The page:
Hiding and Revealing Clues

I’ve been chugging along on this book, but now I’ve reached the point where I have to start moving toward solving this thing. I’ve spent so long trying to hide clues, and now I have to reveal them. This is where it gets tricky, trying to make things hard for my sleuth (and for readers) while still needing my sleuth to uncover things. One challenge I have is that the situation makes it hard for her to find and interview suspects, so I have to come up with ways for her to meet up with them.

Mysteries are a lot harder than they seem to write. It’s strange, the Enchanted, Inc. books were essentially mysteries, just without the dead bodies, but I don’t seem able to move what I was doing there over to this structure. I think there was less pressure to make things tricky there because the story wasn’t really about the “case.” It was about the magic and all the other stuff that was going on with the characters. I think, to some extent, that in a mystery series, readers follow it more because they like the characters and situation than for the actual mysteries, but to get readers to that point, the case in the first book has to be good. I just read the first book in a mystery series in which I liked the sleuth and the concept, but the case was handled so badly that I don’t think I’ll be reading any other books in the series.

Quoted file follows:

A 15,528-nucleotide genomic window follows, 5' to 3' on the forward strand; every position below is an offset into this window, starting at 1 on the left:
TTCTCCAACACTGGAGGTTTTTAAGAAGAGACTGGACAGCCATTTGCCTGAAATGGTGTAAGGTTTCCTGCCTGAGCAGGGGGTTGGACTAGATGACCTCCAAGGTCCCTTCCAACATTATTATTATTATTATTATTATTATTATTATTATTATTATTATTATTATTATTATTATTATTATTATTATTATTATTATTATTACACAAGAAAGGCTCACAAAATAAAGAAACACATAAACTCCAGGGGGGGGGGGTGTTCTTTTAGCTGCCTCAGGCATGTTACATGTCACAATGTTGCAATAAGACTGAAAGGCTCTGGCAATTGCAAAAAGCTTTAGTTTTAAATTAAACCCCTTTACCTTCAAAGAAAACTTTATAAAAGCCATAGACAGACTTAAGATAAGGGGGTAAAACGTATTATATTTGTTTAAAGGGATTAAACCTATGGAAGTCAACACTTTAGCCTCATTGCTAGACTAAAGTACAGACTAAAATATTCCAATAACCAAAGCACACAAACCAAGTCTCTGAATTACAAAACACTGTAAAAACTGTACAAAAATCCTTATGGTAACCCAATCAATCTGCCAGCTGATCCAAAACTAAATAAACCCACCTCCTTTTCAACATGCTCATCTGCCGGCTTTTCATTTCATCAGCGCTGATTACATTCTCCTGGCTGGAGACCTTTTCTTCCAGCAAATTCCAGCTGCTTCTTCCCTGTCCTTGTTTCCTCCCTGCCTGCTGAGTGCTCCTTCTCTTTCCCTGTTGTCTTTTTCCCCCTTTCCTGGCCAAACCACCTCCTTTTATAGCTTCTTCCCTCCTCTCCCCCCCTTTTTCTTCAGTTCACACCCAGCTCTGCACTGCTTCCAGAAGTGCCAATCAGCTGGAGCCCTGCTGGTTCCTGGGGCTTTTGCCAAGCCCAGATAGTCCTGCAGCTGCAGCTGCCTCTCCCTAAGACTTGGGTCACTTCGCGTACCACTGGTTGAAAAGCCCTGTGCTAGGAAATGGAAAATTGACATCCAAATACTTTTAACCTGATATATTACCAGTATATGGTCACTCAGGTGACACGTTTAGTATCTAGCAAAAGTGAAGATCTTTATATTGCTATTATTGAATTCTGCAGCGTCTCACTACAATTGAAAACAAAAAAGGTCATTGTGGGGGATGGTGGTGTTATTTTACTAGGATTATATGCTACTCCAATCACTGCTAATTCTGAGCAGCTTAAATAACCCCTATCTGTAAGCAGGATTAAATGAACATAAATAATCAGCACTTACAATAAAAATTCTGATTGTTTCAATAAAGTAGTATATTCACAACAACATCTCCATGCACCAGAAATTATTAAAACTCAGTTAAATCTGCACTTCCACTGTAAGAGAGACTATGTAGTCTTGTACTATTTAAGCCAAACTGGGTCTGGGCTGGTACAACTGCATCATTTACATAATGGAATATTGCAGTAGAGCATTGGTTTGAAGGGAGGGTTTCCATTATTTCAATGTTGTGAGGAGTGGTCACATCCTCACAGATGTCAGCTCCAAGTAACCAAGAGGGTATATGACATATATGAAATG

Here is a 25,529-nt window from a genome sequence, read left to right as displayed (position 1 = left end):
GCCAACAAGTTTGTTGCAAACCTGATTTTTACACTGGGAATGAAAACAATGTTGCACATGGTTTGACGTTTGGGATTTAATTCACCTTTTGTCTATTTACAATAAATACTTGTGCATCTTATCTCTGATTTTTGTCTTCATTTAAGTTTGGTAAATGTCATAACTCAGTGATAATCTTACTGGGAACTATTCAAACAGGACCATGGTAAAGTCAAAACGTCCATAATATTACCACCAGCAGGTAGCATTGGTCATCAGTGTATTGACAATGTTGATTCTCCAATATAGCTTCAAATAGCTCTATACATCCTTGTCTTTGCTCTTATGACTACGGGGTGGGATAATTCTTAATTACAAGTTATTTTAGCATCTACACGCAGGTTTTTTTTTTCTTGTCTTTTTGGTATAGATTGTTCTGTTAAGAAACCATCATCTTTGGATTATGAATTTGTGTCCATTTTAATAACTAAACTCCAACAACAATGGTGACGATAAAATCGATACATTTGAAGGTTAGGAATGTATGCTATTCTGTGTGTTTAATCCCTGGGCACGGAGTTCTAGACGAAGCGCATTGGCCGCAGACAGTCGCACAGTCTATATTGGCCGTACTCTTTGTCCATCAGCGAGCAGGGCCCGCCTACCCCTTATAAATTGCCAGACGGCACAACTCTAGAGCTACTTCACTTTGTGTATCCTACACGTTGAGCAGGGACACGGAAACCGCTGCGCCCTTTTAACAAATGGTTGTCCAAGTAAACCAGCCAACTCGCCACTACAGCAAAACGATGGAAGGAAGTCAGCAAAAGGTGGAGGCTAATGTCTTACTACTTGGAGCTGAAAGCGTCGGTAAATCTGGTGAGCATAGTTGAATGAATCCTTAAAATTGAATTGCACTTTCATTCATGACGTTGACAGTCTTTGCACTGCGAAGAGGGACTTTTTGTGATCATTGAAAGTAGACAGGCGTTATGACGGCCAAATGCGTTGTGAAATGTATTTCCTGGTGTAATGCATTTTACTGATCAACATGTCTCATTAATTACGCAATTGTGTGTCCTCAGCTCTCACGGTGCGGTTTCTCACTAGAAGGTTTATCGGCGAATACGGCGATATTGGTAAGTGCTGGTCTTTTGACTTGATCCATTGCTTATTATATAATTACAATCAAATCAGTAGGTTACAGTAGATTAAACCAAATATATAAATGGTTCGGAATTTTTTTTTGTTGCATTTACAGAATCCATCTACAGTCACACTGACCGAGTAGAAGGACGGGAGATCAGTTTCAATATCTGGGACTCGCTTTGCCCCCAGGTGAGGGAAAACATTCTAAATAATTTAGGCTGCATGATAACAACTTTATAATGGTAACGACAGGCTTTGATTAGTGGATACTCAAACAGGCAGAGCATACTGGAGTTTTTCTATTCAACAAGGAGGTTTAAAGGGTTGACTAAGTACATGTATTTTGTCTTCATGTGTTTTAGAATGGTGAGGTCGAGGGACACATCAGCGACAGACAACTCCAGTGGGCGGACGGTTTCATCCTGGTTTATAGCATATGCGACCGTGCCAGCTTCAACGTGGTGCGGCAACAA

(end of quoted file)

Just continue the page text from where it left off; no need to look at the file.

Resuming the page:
What I’m having fun with is building a new “world” and creating new characters. That’s always been my favorite part of writing. The actual story and the plot have always been my challenge. It took me a long time to figure out what to do after I came up with a situation, a setting, and the characters.

I’m afraid Thanksgiving is going to kill my momentum, just as I’m getting close to the end. I guess I’ll just hole up in the guest room while everyone else is watching football.

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